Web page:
This November all the planetary action centres around dawn. As the month begins, early risers will be treated to several stunning conjunctions featuring Venus, Mars, Jupiter and the Moon. And toward month’s end, the Moon occults Aldebaran, the brightest star in Taurus.
Venus, Mars and Jupiter in the morning
The month begins with events already underway. On November 1, Venus, Mars and Jupiter are all located in southern Leo, roughly 35° above the east-southeast horizon at the break of dawn. The three planets are easy to spot: Venus and Jupiter are by far the brightest star-like objects in the sky. Venus is the brighter of the two; Jupiter sits about 5° to its upper left, and Mars is the faint, rust-coloured “star” just one degree to the immediate left of dazzling Venus. In fact, though Venus currently shines 250 times brighter than Mars, the Red Planet is easy to see none-the-less.
But don’t get caught off guard: The planetary show unfolds rapidly during the first week of the month. Both Mars and the faster moving Venus are heading toward the horizon as they leave Jupiter and Leo behind: Venus overtakes Mars on the 2nd. By November 3, both planets have moved into Virgo and are in close conjunction, just ⅔ of-a-degree apart! Use binoculars to accentuate Mars’ ruddy hue against Venus’s dazzling white light.
Meanwhile, the Moon has been waiting in the wings and is about to enter the scene. At dawn on November 6, the waning lunar crescent will pass 3 degrees to the right of Jupiter… another spectacular pairing. See if you can spot the ghostly light of earthshine reflected on the otherwise dark part of the lunar face. The next morning, November 7, the Moon will pass less than 2 degrees to the right of Venus and 2 ½ degrees to the lower right of Mars, forming a spectacular celestial triangle. Set against the twilight glow of dawn, this conjunction promises one of the best astronomical photo-ops of the year: Try not to miss it!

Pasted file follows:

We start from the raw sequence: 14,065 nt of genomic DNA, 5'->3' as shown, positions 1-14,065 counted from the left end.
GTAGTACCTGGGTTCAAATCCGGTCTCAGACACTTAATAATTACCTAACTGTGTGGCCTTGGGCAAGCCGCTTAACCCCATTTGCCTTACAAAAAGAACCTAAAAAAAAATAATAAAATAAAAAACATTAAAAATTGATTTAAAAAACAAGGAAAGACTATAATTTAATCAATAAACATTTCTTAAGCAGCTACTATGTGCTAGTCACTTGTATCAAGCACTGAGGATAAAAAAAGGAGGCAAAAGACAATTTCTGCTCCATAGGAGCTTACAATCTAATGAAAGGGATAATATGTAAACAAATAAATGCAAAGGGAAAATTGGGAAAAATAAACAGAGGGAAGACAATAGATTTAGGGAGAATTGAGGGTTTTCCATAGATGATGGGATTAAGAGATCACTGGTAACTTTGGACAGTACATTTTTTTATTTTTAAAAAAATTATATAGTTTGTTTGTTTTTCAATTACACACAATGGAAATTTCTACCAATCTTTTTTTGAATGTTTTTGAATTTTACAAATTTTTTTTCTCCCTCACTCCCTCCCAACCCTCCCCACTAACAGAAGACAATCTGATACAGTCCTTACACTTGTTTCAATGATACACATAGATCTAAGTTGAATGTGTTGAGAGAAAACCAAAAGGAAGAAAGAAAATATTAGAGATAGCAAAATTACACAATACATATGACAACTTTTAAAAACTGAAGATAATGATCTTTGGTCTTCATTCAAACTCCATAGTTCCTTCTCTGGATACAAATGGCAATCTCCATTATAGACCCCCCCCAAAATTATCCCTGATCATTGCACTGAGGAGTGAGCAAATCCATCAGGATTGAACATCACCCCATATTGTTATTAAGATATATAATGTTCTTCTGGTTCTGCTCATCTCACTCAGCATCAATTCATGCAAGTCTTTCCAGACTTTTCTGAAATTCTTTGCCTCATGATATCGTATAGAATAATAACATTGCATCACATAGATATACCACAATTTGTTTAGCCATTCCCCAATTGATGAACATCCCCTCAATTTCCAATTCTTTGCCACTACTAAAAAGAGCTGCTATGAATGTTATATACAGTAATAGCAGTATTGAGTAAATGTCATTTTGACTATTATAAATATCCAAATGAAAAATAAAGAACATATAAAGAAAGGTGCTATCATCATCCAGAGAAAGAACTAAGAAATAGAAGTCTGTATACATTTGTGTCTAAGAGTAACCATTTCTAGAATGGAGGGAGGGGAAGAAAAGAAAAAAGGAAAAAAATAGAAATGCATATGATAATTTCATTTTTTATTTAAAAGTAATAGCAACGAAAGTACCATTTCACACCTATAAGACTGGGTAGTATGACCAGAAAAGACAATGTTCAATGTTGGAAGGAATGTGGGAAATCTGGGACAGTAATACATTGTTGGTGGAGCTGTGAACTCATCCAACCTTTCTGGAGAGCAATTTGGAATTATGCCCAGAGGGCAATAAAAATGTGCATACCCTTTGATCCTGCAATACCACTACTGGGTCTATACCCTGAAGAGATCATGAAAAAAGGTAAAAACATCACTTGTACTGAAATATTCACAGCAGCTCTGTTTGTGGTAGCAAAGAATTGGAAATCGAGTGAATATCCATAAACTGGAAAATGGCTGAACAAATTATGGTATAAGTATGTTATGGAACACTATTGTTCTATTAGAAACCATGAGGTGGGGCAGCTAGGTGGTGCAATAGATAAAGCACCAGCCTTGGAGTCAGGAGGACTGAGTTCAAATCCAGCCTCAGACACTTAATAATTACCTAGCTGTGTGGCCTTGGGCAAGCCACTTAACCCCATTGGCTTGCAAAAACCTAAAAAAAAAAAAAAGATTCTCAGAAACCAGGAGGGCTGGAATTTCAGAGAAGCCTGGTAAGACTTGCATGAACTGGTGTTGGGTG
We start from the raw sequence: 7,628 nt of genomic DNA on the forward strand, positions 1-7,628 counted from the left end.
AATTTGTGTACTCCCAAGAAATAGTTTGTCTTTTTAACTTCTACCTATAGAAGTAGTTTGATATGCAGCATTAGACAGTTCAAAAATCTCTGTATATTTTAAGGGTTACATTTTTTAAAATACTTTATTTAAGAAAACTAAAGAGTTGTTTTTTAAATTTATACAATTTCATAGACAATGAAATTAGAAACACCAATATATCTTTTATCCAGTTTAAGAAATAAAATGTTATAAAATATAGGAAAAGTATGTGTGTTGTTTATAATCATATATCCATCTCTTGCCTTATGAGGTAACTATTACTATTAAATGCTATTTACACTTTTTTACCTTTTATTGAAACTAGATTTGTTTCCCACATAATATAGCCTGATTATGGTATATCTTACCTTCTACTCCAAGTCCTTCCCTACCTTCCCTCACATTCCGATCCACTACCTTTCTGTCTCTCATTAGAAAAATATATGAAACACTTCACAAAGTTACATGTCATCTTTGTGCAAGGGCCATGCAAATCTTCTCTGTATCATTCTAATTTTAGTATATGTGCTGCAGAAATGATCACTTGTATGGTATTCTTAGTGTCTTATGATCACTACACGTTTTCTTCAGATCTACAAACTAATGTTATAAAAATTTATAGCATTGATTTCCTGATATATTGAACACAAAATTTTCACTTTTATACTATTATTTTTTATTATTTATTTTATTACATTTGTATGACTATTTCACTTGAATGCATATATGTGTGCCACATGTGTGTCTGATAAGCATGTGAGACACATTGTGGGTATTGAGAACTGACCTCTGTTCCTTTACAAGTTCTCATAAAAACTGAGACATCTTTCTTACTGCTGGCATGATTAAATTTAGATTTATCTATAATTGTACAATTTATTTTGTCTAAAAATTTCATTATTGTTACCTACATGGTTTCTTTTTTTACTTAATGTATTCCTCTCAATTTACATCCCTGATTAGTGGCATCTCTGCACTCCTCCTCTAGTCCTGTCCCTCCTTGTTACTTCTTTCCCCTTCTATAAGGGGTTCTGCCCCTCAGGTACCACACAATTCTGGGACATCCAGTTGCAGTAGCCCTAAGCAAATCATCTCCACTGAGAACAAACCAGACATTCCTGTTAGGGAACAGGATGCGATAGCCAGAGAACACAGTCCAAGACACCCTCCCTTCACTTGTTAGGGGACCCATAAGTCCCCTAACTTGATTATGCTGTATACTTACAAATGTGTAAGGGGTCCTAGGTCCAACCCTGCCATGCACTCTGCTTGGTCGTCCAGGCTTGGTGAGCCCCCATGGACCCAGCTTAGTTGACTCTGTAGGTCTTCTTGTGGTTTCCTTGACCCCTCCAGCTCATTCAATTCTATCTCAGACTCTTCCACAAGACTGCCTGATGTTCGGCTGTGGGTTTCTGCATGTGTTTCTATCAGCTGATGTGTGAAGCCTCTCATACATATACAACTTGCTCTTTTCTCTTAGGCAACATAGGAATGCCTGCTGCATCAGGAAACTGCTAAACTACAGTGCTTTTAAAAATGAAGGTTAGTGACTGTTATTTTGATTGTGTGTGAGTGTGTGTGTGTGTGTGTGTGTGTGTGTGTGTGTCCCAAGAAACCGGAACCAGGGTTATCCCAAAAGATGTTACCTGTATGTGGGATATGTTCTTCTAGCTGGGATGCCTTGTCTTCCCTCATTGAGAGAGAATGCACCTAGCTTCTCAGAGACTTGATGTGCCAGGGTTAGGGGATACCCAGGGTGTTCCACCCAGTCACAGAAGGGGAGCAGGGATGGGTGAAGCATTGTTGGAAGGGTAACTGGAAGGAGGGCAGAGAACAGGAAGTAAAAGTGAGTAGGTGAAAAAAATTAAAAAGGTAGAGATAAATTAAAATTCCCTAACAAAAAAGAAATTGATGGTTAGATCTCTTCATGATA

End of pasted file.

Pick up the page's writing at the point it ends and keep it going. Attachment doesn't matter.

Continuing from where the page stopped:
The diminishing lunar crescent will continue to slide toward the horizon over the following days, until it completely vanishes in the Sun’s glare on November 10. A day or two before, look for a heavenly line consisting of (from top to bottom) Jupiter, Mars, Venus and the Moon. Following the 10th, and for the rest of the month, all three planets will remain visible with Venus rushing toward the horizon, leaving Mars behind. By month’s end, the planetary trio will be more-or-less evenly spread out above the southeast horizon.
The Moon occults Aldebaran
This year marks the start of a cycle of 49 lunar occultations of Aldebaran. Between 2015 and 2018, once each 27.3-day sidereal month, the Moon will pass in front of the V-shaped Hyades cluster occulting a few stars along the way. Since the Hyades contains hundreds of stars, it’s not surprising that several would be occulted; but the majority are faint telescopic objects invisible to the naked eye. There are some exceptions though, Aldebaran being one of them.
In reality, Aldebaran, a +0.8 magnitude orange giant representing the firey eye of Taurus, isn’t actually part of the Hyades: it sits about 65 light years away, roughly mid way between Earth and the more distant blue stars of the cluster. Aldebaran is also the brightest star that the Moon can occult—bright enough to see on the lunar limb, though binoculars certainly help to bring it out against the Moon’s glare. Here’s how to observe this month’s occultation…
On November 26, just before 5:39 A.M. EST, the Moon will begin moving in front of Aldebaran as viewed from southwestern Quebec. However, since the exact time is highly dependent on one’s precise location, it’s important to get a head start and not wait until the last possible minute to observe the event. Begin around 5:30… The Moon will be shining in the west, among the stars of the Hyades, nearly 30 degrees above the horizon, just to the right of Orion. Orange-hued Aldebaran will be near the upper left limb of the lunar orb, at the 10-o’clock position.
Since the Moon orbits Earth at about 1 km/sec from west to east, it moves a distance approximately equal to its own diameter each hour with respect to the background stars. By about 5:38, as seen from Montreal, the lunar limb will “contact” Aldebaran and then proceed to occult the star within a minute or so. Since the Moon’s centre will move along a path slightly above and to the right of Aldebaran, the star will not be occulted by the full lunar diameter and will therefore not remain hidden for a full hour; it will emerge on the opposite lunar limb about 50 minutes later, at around 6:30 A.M., just as dawn breaks. Meanwhile, the Hyades will have descended to within 10 degrees of the horizon, but the occultation will be over by then—about 40 minutes before sunrise—perfect timing!
Clear skies to all!